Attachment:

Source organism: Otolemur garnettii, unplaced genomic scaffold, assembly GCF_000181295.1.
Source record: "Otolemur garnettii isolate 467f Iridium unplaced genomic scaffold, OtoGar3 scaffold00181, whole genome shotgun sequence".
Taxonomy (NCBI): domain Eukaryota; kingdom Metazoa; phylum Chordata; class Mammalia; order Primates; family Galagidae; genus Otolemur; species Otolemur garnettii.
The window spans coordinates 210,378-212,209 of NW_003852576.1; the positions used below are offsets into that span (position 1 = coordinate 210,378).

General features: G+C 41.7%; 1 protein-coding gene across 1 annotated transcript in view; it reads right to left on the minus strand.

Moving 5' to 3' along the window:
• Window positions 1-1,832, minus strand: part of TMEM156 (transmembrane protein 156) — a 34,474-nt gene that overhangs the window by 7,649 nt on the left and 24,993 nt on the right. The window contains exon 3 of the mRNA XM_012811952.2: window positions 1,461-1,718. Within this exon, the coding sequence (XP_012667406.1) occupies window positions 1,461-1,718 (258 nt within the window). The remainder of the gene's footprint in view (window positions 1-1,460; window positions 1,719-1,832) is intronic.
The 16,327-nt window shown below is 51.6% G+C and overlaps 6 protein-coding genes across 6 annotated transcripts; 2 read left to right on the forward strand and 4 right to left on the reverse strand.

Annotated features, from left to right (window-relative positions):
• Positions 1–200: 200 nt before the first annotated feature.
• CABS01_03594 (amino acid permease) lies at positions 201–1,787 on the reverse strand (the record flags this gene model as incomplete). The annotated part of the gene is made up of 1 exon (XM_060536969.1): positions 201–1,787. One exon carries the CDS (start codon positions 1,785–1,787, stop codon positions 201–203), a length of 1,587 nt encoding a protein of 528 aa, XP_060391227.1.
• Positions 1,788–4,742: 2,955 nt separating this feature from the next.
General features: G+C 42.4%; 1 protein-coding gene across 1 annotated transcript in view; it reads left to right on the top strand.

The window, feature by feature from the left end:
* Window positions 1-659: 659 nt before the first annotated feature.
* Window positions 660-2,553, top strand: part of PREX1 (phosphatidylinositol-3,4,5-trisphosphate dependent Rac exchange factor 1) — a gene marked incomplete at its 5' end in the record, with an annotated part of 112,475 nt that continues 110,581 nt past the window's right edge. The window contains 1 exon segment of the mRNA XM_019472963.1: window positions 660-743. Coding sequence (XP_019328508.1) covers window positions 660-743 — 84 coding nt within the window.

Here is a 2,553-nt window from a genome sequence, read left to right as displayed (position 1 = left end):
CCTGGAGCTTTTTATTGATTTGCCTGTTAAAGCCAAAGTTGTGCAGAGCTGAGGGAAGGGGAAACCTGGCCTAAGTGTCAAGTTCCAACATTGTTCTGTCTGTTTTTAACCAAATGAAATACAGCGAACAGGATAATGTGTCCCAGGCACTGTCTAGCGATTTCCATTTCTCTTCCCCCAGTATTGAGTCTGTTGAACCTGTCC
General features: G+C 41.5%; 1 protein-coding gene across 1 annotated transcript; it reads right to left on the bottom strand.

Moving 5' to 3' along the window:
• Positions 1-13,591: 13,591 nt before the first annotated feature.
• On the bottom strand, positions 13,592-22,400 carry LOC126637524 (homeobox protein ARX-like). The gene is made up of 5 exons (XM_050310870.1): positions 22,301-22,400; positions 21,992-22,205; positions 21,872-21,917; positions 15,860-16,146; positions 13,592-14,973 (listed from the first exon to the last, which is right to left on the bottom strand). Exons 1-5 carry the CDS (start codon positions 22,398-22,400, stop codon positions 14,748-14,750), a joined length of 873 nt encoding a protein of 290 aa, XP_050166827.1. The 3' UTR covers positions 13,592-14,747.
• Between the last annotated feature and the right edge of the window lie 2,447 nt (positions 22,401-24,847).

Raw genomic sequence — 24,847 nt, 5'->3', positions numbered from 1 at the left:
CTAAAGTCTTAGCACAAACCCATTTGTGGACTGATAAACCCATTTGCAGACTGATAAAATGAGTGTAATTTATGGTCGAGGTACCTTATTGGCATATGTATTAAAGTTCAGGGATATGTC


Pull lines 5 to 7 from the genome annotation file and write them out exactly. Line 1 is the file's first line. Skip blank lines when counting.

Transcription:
General features: G+C 41.7%; 1 protein-coding gene across 1 annotated transcript in view; it reads right to left on the minus strand.

Moving 5' to 3' along the window:
• Window positions 1-1,832, minus strand: part of TMEM156 (transmembrane protein 156) — a 34,474-nt gene that overhangs the window by 7,649 nt on the left and 24,993 nt on the right. The window contains exon 3 of the mRNA XM_012811952.2: window positions 1,461-1,718. Within this exon, the coding sequence (XP_012667406.1) occupies window positions 1,461-1,718 (258 nt within the window). The remainder of the gene's footprint in view (window positions 1-1,460; window positions 1,719-1,832) is intronic.